Heptathlon for women, an Olympic Game since 1984, replaced pentathlon with the addition of the 200 meters’ race and javelin throw. It is placed on the top of the most difficult competitions in track and field athletics. The fact that the athlete must perform in 7 different games in 2 days means that they should equally develop the 5 biokinetic skills simultaneously: speed, strength, endurance, coordination and flexibility.
Timetable and Rules and Regulations
As one of the combined events in track and field athletics, the sequence by which the athletes compete is always the same, as you can also see in PORTARATHLON timetable:
1st day: 100m Hurdles, High Jump, Shot Put, 200m race. 2nd day: Long Jump, Javelin Throw, 800m race.
In the long jump and in all the throwing competitions, the athlete is allowed 3 tries/attempts. In the high jump the rules and regulations of individual competitions apply. In the racing games, the athlete that makes the 2nd invalid start is excluded from the race.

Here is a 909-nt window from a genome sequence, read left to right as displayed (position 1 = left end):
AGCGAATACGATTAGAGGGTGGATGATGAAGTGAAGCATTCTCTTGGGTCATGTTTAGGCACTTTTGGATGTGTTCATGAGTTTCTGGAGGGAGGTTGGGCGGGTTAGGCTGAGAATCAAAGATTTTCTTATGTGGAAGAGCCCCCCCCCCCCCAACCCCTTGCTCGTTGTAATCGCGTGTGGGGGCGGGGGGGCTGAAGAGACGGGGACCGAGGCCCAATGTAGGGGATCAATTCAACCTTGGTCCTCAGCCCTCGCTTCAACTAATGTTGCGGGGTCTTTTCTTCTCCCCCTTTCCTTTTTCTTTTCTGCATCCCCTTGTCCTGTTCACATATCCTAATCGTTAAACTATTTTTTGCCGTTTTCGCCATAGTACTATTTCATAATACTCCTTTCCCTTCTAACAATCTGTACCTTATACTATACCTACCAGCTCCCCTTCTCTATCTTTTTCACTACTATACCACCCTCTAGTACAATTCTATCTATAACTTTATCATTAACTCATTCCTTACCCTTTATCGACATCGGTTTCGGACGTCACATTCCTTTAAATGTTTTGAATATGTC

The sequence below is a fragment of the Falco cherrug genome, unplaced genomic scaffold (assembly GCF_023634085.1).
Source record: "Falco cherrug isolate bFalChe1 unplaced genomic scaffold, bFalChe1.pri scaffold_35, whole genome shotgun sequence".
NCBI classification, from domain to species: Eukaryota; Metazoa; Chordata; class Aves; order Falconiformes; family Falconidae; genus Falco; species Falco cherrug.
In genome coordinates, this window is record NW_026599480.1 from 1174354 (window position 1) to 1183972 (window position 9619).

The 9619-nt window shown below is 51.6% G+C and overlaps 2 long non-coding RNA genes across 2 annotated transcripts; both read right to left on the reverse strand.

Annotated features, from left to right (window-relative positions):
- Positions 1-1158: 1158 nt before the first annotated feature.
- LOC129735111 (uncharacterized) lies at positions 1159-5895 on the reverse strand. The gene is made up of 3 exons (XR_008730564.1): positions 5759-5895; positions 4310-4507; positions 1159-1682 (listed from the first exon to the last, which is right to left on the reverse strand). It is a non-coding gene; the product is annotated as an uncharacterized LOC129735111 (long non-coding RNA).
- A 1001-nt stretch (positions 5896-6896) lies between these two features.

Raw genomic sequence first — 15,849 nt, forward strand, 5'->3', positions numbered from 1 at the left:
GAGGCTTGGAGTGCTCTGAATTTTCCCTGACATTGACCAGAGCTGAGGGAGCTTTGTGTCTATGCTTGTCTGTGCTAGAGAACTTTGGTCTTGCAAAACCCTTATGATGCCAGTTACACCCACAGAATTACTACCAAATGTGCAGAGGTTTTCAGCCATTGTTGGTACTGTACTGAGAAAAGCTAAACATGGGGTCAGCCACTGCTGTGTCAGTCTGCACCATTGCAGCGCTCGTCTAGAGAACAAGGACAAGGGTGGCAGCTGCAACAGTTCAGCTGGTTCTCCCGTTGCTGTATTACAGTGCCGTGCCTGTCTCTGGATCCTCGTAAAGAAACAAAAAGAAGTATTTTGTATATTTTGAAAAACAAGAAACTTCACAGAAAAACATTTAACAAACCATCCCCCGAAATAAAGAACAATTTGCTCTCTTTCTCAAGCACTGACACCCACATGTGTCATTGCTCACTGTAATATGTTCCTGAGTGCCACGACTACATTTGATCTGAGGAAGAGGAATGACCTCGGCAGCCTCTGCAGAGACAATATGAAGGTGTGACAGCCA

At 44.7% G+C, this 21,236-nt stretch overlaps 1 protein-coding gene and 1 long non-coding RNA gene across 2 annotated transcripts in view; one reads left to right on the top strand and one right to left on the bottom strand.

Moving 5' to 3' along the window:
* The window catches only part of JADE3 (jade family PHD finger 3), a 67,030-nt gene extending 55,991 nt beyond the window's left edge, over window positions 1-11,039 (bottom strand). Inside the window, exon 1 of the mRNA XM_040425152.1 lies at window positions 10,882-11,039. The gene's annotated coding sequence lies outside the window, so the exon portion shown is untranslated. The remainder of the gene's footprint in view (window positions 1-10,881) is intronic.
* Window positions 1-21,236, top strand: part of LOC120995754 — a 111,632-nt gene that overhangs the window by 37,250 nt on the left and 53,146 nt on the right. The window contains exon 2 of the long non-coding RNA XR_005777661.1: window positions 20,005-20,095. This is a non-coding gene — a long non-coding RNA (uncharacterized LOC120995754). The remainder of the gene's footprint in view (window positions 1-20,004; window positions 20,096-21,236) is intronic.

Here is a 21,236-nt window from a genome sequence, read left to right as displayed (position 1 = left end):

The goal of the athlete is to collect as many points as possible in each of the 7 different games. Ranking of Heptathlon athletes is based on special algorithms, which calculate the athlete’s score depending on her performance. The sum of scoring in each of the 7 games gives us the final total score of the athlete for the specific combined event.
Technical and Physical condition of High Standards
Heptathlon is exceptionally demanding and strenuous: not only it demands versatile education in basic and combined training, as well as in training for high performances but it also has training particularities for athletes.
Special talent, techniques for each individual discipline and great stamina are basic parameters for women athletes that take up Heptathlon. It normally takes at least 4 years of training for an athlete to successfully qualify for Heptathlon.